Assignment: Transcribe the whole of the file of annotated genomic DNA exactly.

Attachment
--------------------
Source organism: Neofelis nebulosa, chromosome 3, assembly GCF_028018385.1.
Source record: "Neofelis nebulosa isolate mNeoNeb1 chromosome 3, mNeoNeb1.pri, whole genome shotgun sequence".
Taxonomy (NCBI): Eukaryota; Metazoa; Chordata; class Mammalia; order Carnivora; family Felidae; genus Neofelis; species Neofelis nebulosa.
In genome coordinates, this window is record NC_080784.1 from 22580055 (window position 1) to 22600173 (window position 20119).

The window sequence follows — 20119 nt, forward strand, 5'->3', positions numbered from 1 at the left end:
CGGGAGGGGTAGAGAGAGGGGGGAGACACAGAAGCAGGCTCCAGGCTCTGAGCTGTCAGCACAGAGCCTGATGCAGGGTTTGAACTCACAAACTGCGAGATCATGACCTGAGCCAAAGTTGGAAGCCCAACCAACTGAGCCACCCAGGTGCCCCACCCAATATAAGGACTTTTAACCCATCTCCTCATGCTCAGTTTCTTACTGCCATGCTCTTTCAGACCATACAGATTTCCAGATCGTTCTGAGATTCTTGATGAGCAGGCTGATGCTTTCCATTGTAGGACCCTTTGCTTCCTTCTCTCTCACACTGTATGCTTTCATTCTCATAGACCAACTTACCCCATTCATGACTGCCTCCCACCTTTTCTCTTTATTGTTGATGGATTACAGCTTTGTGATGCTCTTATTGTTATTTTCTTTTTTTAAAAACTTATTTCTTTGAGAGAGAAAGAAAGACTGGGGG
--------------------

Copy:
Source organism: Neofelis nebulosa, chromosome 3, assembly GCF_028018385.1.
Source record: "Neofelis nebulosa isolate mNeoNeb1 chromosome 3, mNeoNeb1.pri, whole genome shotgun sequence".
Taxonomy (NCBI): Eukaryota; Metazoa; Chordata; class Mammalia; order Carnivora; family Felidae; genus Neofelis; species Neofelis nebulosa.
In genome coordinates, this window is record NC_080784.1 from 22580055 (window position 1) to 22600173 (window position 20119).

The window sequence follows — 20119 nt, forward strand, 5'->3', positions numbered from 1 at the left end:
CGGGAGGGGTAGAGAGAGGGGGGAGACACAGAAGCAGGCTCCAGGCTCTGAGCTGTCAGCACAGAGCCTGATGCAGGGTTTGAACTCACAAACTGCGAGATCATGACCTGAGCCAAAGTTGGAAGCCCAACCAACTGAGCCACCCAGGTGCCCCACCCAATATAAGGACTTTTAACCCATCTCCTCATGCTCAGTTTCTTACTGCCATGCTCTTTCAGACCATACAGATTTCCAGATCGTTCTGAGATTCTTGATGAGCAGGCTGATGCTTTCCATTGTAGGACCCTTTGCTTCCTTCTCTCTCACACTGTATGCTTTCATTCTCATAGACCAACTTACCCCATTCATGACTGCCTCCCACCTTTTCTCTTTATTGTTGATGGATTACAGCTTTGTGATGCTCTTATTGTTATTTTCTTTTTTTAAAAACTTATTTCTTTGAGAGAGAAAGAAAGACTGGGGG